Let’s Remake the World with Words
by Gregory Orr
Let’s remake the world with words.
Not frivolously, nor
To hide from what we fear,
But with a purpose.
As Wordsworth said, remove
“The dust of custom” so things
Shine again, each object arrayed
In its robe of original light.
And then we’ll see the world
As if for the first time,
As once we gazed at the beloved
Who was gazing at us.
Recently, I was talking with someone about “seasons”, specifically about my own seasons of writing and not writing. See, once upon a time ( like my entire childhood clear through to my thirties), I wrote prolifically, in diaries, in creative writing classes, in love notes to friends and boyfriends, for journals, on my own blog, and then eventually an actual book.
In college, I would spend hours in a Borders bookstore (RIP) poring through volumes of poetry and copying my favorite poems into notebooks. Poetry could lift me out of a funk and ignite a fire in my soul. Literature (Graham Greene, Flannery O’ Connor, Charlotte Bronte, C.S. Lewis, Dostoevsky etc.) helped heal my (frequently) broken heart, and made me more compassionate, more in awe of God, more resilient.
I was no Annie Dillard or Madeleine L’Engle, but did have a knack for authentically articulating and working through my fears and insecurities, and finding hope and new courage in the process. I used that oddly specific gift to hang onto my faith, foster gratitude in my heart, and give me strength to keep putting one foot in front of the other. It was a pleasant surprise to discover that my own written down experiences and struggles struck a chord with others as well, many telling me they took comfort in being understood. I was amazed at this, and humbled.
A few years ago, however, the writing slowed down to a trickle and then almost stopped altogether. And as my habit of writing began to die, my inner turmoil grew. Society was changing rapidly and instead of finding solace in words, I began to fear and mistrust them. Words became weapons, lies, tools of dehumanization and destruction. The internet was teeming with words that made my stomach hurt and spirit bitter. I was disgusted and terribly unsettled. In response, I chose silence and to withdrawal. To express myself was to expose myself to criticism and judgment…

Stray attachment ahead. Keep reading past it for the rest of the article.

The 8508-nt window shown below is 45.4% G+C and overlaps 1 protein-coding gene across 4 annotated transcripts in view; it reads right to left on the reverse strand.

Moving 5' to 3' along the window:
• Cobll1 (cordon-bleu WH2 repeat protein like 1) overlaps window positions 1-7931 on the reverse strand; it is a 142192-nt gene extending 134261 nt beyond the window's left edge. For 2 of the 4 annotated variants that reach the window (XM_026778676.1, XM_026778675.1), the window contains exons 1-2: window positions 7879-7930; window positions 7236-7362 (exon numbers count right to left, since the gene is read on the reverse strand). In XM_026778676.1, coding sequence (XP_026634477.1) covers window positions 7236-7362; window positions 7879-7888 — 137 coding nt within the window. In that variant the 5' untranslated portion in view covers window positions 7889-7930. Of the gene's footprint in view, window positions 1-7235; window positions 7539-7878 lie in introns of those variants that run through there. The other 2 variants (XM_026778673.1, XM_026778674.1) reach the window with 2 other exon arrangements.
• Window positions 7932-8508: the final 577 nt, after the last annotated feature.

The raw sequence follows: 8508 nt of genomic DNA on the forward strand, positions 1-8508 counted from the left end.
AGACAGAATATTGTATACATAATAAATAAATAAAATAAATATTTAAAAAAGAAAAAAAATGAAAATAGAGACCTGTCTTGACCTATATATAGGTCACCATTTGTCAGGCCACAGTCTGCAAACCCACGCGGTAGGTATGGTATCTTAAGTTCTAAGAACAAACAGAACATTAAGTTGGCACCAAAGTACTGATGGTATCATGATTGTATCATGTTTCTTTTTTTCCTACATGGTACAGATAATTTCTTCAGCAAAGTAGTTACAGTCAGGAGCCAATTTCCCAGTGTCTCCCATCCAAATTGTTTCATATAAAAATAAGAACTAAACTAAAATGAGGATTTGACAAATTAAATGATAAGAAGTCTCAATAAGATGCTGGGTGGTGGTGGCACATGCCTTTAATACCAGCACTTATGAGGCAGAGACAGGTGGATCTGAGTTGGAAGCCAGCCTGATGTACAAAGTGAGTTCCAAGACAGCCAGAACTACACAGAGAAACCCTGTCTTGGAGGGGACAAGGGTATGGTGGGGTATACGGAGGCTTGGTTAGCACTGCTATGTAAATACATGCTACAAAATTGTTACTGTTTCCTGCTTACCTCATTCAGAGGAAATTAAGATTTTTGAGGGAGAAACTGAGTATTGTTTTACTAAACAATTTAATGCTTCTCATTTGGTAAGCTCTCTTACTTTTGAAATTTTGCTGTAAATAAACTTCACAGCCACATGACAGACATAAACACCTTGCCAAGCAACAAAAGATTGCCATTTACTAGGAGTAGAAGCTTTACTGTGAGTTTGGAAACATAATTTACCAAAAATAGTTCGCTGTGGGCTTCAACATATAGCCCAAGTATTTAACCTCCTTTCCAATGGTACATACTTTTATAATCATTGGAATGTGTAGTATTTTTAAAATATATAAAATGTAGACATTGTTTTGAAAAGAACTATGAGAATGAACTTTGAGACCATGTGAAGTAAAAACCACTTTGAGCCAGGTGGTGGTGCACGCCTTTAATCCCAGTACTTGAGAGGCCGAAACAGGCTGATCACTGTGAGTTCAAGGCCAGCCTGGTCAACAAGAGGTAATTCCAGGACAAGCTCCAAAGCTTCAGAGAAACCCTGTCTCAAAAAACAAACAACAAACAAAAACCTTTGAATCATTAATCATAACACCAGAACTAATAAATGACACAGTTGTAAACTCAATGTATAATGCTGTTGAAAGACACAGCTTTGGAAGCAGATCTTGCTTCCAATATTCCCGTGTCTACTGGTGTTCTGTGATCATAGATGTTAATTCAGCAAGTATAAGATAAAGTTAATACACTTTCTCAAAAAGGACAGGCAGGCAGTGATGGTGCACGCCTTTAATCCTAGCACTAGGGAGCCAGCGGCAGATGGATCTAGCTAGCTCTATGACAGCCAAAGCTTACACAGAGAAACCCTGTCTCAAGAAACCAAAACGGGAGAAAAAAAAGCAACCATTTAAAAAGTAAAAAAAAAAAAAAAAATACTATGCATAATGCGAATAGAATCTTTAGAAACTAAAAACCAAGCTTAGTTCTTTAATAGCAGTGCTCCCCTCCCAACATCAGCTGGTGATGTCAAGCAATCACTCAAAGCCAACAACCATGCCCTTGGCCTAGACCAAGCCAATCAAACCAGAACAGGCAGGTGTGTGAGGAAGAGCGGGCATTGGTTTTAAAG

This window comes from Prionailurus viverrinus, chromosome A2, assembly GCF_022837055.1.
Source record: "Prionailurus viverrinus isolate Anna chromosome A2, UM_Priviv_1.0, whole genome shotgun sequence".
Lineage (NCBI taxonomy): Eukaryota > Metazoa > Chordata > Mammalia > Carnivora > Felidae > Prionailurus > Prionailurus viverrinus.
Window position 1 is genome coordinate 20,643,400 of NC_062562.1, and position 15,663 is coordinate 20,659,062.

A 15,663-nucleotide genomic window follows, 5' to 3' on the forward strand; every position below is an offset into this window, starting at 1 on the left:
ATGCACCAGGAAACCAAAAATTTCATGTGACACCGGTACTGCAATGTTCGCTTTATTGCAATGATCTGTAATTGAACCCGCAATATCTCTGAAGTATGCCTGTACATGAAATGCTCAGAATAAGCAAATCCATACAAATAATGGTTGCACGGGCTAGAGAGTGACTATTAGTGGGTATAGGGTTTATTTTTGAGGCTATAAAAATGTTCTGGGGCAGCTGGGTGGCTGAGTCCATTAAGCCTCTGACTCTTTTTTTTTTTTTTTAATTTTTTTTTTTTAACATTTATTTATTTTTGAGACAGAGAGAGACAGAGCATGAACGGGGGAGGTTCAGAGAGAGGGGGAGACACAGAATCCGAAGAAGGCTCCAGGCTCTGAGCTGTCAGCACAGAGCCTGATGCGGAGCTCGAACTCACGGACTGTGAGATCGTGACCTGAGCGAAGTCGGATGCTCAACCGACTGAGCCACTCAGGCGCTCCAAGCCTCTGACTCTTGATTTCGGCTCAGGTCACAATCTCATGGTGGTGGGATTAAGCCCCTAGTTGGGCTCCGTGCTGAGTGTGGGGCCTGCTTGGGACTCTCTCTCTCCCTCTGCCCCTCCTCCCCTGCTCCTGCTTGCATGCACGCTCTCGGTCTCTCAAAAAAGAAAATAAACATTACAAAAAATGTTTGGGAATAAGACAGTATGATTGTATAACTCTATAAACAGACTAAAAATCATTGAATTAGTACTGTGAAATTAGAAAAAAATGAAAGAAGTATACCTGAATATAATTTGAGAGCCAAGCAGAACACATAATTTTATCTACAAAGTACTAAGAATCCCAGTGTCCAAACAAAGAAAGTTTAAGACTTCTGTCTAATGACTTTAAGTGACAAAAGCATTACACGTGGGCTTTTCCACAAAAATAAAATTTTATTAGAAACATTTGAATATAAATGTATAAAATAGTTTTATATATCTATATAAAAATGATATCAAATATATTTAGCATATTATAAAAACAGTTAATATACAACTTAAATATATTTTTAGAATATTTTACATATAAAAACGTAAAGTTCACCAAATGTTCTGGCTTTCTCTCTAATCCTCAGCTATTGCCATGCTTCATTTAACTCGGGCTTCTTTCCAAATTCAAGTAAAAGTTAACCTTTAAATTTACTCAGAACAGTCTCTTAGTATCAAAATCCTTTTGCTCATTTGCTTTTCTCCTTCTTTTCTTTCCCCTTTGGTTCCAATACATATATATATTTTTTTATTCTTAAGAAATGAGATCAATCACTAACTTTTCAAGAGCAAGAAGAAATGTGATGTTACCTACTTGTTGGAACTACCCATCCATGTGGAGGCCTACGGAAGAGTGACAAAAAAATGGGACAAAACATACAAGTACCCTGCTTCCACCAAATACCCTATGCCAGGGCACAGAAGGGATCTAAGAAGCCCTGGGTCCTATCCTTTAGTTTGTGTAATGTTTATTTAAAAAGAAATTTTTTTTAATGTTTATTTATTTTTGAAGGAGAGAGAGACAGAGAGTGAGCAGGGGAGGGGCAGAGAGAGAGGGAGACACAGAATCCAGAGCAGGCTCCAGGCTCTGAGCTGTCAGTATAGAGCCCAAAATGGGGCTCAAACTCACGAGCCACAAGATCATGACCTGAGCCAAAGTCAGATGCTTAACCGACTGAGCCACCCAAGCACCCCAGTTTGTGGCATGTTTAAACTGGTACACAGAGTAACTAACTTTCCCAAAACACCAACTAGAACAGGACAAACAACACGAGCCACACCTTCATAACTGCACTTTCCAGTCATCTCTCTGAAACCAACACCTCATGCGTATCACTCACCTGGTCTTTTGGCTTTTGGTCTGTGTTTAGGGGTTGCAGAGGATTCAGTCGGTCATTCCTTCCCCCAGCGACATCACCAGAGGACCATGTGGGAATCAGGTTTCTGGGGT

I was interested in neither.
It was my daughter who helped foster a renewed tenderness for words in my calloused soul through her own insatiable need to express her own fears and insecurities, and joys and dreams, through writing. At any given time there are a half-dozen, half-written songs in her imagination-filled head, and everywhere in our house I find slips of scrap paper covered in lyrics. Her songs awaken in me a dormant optimism with their youthful longing for meaning, goodness, adventure, friendship, and real forever love. “Be true to your own unique God-given voice,” I tell her. “Create to heal and connect rather than to judge and divide. Be genuine, a cheerleader for others, a safe space, a spark of light.”
What if I, too, took that advice, and courageously said “yes” to God? Yes, I will be a better steward of the talent you have given me.” Yes,” I will dwell above the chaos, terror, hatred and despair, and choose to pursue unearthly peace through simplicity, intentionality, and creativity. “Yes,” I will write again, to heal and connect, trusting every calming word, every loving word, every hopeful word will live on through all of eternity. “Yes,” to writing as an act of praise and gratitude. “Yes, yes, yes….”
There is still so much beauty in this world. In this second half of my life, what if I pointed to it, and fixated on it, always? “Yes,” to finding out!
And then we’ll see the world as if for the first time, as once we gazed at the beloved Who was gazing at us…
Do not fight to expel darkness from the chamber of your soul. Open a tiny aperture for light to enter, and the darkness will disappear.
– St. Porphyrios